EARLY TRAUMA TREATMENT NETWORK
AFTER A CRISIS: HOW YOUNG CHILDREN HEAL
Young children, toddlers, and preschoolers know when bad things happen, and they remember what they have been through. After a scary event, we often see changes in their behavior. They may cry more, become clingy and not want us to leave, have temper tantrums, hit others, have problems sleeping, become afraid of things that didn’t bother them before, and lose skills they previously mastered. Changes like these are a sign that they need help. Here are some ways you can help them.
SAFETY FIRST—YOUR YOUNG CHILD FEELS SAFE WHEN YOU
• Hold your child or let them stay close to you.
• Tell your child you will take care of them when things are scary or difficult. With children who are learning to talk, use simple words, like saying “Daddy’s here.”
• Keep them away from frightening TV images and scary conversations.
• Do familiar things, like singing a song you both like or telling a story.
• Let them know what will happen next (to the degree that you know).
• Have a predictable routine, at least for bedtime: a story, a prayer, cuddle time.
• Leave them with familiar people when you have to be away.
• Tell them where you are going and when you will come back.
ALLOW EXPRESSION OF FEELINGS
• Young children often “behave badly” when they are worried or scared. Children can “act out” as a way of asking for help. Remember! Difficult feelings=Difficult behavior.
• Help your child name how they feel: “scared,” “happy,” “angry,” “sad.” Tell them it’s OK to feel that way.
• Show your child the right way to behave, like saying “It’s OK to be angry but it’s not OK to hit me.”
• Help your child express anger in ways that won’t hurt, using words, play, or drawings.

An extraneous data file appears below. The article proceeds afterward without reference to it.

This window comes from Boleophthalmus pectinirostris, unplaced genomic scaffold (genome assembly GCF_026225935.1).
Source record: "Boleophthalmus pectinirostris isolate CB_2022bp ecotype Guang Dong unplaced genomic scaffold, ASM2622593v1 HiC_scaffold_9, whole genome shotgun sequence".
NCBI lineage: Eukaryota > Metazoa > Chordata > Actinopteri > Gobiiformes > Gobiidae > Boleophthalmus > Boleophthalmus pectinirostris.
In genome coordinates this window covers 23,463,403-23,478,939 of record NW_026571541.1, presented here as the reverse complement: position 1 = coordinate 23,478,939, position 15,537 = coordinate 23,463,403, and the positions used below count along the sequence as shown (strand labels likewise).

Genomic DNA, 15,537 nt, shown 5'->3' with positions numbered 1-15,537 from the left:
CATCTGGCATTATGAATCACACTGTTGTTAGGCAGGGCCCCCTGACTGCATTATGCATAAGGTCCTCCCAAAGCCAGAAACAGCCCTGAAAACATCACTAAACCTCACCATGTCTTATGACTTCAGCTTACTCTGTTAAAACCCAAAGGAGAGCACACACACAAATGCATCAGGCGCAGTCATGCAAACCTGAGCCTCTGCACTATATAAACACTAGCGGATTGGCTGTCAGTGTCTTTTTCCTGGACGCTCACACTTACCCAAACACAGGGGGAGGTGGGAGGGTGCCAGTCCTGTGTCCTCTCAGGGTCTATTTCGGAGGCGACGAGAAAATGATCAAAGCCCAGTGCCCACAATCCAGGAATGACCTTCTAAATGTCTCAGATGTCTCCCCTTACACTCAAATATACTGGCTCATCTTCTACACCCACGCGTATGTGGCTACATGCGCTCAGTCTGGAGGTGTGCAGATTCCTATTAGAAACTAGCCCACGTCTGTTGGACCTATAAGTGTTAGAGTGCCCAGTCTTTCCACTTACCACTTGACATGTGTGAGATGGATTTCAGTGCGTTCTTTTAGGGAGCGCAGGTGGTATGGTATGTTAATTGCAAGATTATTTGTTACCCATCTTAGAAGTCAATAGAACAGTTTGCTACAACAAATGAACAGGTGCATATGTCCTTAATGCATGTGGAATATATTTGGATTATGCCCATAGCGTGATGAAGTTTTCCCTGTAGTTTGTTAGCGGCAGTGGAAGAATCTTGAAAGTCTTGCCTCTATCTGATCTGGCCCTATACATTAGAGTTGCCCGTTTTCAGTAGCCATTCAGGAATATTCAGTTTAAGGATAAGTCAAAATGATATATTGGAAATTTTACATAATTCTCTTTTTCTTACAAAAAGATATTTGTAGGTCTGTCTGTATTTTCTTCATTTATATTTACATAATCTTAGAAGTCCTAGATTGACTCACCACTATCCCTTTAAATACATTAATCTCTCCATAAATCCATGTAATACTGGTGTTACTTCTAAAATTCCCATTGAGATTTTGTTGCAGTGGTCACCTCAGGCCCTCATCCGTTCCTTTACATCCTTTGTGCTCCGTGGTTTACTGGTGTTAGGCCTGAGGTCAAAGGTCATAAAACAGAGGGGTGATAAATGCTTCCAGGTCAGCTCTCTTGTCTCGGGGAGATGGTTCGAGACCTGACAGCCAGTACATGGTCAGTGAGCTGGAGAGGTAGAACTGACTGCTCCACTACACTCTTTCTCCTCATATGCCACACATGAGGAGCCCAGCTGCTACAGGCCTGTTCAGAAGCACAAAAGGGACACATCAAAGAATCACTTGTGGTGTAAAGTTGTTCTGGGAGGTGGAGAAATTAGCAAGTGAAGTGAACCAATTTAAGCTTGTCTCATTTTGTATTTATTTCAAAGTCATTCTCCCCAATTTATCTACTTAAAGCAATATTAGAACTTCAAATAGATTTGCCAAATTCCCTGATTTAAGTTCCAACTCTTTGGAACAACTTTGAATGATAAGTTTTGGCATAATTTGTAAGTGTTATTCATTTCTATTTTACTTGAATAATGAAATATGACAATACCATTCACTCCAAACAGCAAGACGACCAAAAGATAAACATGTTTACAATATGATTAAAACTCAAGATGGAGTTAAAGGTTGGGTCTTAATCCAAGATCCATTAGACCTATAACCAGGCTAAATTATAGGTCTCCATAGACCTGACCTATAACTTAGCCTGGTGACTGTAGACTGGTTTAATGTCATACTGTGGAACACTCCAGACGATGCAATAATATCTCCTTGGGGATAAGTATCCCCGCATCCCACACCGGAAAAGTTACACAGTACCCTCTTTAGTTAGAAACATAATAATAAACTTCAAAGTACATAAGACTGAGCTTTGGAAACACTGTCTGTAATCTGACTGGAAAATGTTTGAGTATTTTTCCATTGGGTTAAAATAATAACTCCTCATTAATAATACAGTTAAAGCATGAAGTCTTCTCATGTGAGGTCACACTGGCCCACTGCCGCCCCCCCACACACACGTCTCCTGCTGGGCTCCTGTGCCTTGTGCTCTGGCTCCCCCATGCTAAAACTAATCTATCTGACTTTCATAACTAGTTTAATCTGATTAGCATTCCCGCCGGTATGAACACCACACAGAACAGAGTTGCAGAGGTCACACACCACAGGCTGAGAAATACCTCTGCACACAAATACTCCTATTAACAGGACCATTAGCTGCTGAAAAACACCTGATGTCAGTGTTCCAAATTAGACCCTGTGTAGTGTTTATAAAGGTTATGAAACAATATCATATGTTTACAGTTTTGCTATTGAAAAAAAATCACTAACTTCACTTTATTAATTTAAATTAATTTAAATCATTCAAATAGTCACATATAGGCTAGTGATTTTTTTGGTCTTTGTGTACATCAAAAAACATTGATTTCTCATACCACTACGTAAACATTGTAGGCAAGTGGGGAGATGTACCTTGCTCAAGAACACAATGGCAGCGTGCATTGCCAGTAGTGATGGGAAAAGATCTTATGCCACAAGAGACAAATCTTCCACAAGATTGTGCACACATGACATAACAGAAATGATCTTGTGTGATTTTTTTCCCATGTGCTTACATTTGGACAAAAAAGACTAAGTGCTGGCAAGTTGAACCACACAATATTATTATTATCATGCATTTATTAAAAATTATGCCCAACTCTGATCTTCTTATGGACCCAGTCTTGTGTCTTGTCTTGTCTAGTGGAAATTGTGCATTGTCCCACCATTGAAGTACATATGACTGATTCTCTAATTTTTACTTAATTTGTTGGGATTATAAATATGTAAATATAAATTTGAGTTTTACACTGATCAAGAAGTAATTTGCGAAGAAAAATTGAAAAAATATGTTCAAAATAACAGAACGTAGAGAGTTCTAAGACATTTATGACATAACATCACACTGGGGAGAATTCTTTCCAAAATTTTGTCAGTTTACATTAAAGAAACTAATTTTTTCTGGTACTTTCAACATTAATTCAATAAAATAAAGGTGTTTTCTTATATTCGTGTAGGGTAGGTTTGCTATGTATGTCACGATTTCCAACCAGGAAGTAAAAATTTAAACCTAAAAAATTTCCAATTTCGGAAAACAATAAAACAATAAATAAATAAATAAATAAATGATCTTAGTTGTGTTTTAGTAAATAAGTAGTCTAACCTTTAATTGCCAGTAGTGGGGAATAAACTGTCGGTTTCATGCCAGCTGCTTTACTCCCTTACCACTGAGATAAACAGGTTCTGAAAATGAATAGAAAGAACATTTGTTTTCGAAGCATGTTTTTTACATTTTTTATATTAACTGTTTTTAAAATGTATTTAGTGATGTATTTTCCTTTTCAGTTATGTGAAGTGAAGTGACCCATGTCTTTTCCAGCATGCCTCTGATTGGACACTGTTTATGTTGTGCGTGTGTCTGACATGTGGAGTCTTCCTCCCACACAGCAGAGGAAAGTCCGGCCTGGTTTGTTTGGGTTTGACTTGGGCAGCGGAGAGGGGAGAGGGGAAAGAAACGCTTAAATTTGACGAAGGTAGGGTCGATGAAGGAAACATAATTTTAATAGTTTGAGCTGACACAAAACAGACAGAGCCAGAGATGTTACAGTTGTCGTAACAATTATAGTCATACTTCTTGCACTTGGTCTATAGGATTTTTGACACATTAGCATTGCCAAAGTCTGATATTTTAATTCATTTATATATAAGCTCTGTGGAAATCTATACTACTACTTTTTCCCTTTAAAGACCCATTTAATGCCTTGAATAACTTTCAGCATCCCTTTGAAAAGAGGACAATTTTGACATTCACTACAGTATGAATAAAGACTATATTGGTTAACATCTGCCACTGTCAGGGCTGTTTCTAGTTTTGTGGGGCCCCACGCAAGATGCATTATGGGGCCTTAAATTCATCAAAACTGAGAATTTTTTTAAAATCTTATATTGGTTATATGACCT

• Talk about the things that are going well to help you and your child feel good.
FOLLOW YOUR CHILD’S LEAD
• Different children need different things. Some children need to run around, others need to be held.
• Listen to your child and watch their behavior to figure out what they need.
ENABLE YOUR CHILD TO TELL THE STORY OF WHAT HAPPENED DURING & AFTER
• Having a story helps your child make sense of what happened and cope better with it.
• Children use play to tell their story. For example, they may make popping sounds to show what they experienced. They may hide in the closest to show what it was like to shelter-in-place.
• Join your child in showing and telling not only what happened, step by step, but also how you both felt.
• As you tell the story, follow your child’s lead. When
the story is difficult, your young child may need breaks: running around, being held, playing something else. This is OK. They will come back to the story when they are ready.
• It can be hard to watch your children’s play or listen to their stories of what happened. Get support if it is too hard for you to listen without becoming upset.
TIES—RECONNECT WITH SUPPORTIVE PEOPLE, COMMUNITY, CULTURE & RITUALS
• Simple things like a familiar bedtime story, a song,
a prayer, or family traditions remind you and your child of your way of life and offer hope.
• If you belong to a group, like a church, try to find ways of reconnecting with them.
• You can help your child best when you take care
of yourself. Get support from others when you need it.
YOUR CHILD NEEDS YOU
• Reassure your child that you will be together
• It is common for children to be clingy and worried about being away from you.
• Just being with your child, even when you can’t fix things, helps your child.
• If you need to leave your child, let them know for how long and when you are coming back. If possible, leave something that belongs to you, or a picture that your child can have.
Child Trauma Research Program University of California, San Francisco
For more information go to NCTSN.org or Childparentpsychotherapy.com | Chandra Ghosh Ippen, Alicia F. Lieberman, & Patricia Van Horn, 2005
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